Call to improve support for wider children's workforce

By Joe Lepper

| 12 March 2019

The government needs to put in place a national strategy to address failures in support for the wider children's workforce, according to children's services bosses.

Children's services leaders say there needs to be more investment in the wider children's workforce like school support staff

The Association of Directors of Children's Services says there has been a "lack of focus" and investment in the wider children's workforce resulting in a shortage of staff and insufficient training opportunities.

Among those they say are not being well supported are those who offer early help to children and families, including youth workers, health visitors and school support staff.

These roles have "borne the brunt of a decade of austerity", says the ADCS in a policy paper Building a Workforce That Works For All Children.

This says a "coherent workforce strategy" is needed to address capacity issues and ensure that training is up to date and readily available. Improvements in support also need to be properly funded.

The proposed strategy should be developed by a national children, young people and families workforce lead and overseen by a group involving representatives from across government as well as the ADCS and other children's sector organisations.

A children's workforce lead is necessary as national government policy and investment for the children's workforce operates in silos, across a number of departments, says the policy paper.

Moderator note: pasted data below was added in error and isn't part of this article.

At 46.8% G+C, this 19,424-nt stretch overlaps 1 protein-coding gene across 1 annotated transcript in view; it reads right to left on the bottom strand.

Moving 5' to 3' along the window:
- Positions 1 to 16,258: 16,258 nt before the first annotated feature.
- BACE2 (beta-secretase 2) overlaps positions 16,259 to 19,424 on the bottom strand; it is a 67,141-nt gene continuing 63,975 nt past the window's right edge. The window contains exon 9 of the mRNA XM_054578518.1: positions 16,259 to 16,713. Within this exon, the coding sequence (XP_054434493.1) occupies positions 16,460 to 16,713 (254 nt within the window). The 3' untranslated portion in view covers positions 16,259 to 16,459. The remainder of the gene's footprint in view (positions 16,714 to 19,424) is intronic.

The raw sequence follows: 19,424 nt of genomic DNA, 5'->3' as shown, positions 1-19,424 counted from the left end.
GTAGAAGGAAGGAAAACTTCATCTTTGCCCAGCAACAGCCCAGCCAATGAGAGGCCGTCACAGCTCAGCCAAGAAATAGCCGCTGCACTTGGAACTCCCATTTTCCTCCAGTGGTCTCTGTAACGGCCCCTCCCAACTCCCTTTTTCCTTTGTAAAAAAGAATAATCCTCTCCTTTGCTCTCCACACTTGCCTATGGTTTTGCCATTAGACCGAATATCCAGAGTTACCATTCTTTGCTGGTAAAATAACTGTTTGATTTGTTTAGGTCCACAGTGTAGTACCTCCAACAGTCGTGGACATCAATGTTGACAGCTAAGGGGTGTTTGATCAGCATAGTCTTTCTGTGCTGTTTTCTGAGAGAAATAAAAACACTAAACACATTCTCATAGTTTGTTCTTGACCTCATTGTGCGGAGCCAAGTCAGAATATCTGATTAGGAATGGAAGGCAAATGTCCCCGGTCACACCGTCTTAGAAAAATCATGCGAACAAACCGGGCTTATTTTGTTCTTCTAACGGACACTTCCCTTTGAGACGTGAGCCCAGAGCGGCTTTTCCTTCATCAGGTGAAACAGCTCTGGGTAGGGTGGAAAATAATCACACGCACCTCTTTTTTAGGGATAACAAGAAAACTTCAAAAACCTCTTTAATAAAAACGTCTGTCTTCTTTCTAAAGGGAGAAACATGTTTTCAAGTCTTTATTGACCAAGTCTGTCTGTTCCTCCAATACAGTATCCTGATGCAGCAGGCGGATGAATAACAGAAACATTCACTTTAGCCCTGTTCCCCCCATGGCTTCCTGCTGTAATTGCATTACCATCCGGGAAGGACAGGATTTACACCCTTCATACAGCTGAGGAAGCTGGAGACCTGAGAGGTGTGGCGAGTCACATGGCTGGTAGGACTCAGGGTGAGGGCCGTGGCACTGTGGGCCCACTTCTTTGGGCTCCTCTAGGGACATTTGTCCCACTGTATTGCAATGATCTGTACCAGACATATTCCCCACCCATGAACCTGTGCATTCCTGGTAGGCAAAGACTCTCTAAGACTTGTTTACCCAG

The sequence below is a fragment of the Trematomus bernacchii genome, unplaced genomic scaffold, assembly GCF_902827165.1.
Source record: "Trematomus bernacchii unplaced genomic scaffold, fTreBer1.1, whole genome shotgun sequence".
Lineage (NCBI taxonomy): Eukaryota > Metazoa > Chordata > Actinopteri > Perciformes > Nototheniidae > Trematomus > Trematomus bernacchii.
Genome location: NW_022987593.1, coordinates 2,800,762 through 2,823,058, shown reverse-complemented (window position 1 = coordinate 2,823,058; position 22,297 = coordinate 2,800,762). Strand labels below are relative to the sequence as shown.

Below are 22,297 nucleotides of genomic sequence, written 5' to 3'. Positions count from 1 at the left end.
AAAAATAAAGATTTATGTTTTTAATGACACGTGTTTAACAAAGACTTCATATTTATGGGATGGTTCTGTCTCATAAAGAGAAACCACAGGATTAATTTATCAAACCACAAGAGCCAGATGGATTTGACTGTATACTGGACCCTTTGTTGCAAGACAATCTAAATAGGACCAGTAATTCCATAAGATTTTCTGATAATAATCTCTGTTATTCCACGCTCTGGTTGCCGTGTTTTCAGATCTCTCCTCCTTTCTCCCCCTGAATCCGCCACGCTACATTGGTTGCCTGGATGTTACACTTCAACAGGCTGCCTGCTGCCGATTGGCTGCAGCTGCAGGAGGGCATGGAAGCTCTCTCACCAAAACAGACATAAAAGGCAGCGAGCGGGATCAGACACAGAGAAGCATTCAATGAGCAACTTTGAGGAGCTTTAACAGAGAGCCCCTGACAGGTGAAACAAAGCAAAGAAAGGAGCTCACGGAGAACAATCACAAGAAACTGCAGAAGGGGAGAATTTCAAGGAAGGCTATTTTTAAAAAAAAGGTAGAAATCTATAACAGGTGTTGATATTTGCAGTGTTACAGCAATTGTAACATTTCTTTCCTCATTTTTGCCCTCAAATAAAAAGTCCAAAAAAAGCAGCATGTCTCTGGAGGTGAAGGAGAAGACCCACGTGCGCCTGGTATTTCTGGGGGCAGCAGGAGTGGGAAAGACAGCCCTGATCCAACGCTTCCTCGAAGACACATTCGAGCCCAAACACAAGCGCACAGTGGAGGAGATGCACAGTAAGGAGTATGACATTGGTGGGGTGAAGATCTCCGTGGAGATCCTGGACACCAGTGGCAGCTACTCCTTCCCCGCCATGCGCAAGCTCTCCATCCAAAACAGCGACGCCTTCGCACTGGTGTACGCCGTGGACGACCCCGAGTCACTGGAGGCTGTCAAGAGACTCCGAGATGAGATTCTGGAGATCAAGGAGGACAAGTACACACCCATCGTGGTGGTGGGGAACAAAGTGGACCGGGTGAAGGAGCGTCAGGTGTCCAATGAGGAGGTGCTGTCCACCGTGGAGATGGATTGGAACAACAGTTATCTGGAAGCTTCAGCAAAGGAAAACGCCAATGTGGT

"The sector lacks a clear voice to advocate for the whole children's workforce at the national level," it states.

"This role would be best placed in the Department for Education, which leads on the majority of children's policy matters, to promote the need for and value of integrated working across the whole workforce."

ADCS president Stuart Gallimore says that currently much of the government's children's workforce focus and investment is on social workers and teachers.

"It is right that there is focus and investment in these professions, but this should not be at the expense of the wider children's workforce," said Gallimore.

"There is a multitude of professions and services that are key to improving the lived experiences and outcomes of children and families often before they reach the threshold for children's social care, from youth workers, family support workers and school support staff to health visitors and more.

"All are deserving of further government attention and, crucially, investment."

He added: "Children don't live in a siloed world and so it follows that we cannot improve their outcomes in a holistic way working in a siloed way."

Gangs, mental health, domestic abuse and substance abuse are among issues where the wider workforce can offer important support, says the ADCS policy paper.

"These are complex and multifaceted issues which require a workforce that is able to respond at the earliest possible opportunity; responding effectively cannot be the responsibility of statutory services alone," it states.

The ADCS is also calling for greater investment in the early years workforce.

This can be paid for through money saved by reducing the eligibility criteria for the government's 30 hours free childcare for working parents, which is currently available to households earning up to £199,000 a year.

Other recommendations include a greater focus on leadership training for aspiring and serving directors of children's services, in particular in supporting black, Asian and minority ethnic children's professionals looking to step up to senior leadership roles.

There should also be a greater use of apprenticeships to fill gaps in training and all training for children's professionals should have a common set of shared values.

Personal advisers working with care leavers should also be offered a higher level apprenticeship, adds the ADCS.

The Department for Education has been contacted for comment.

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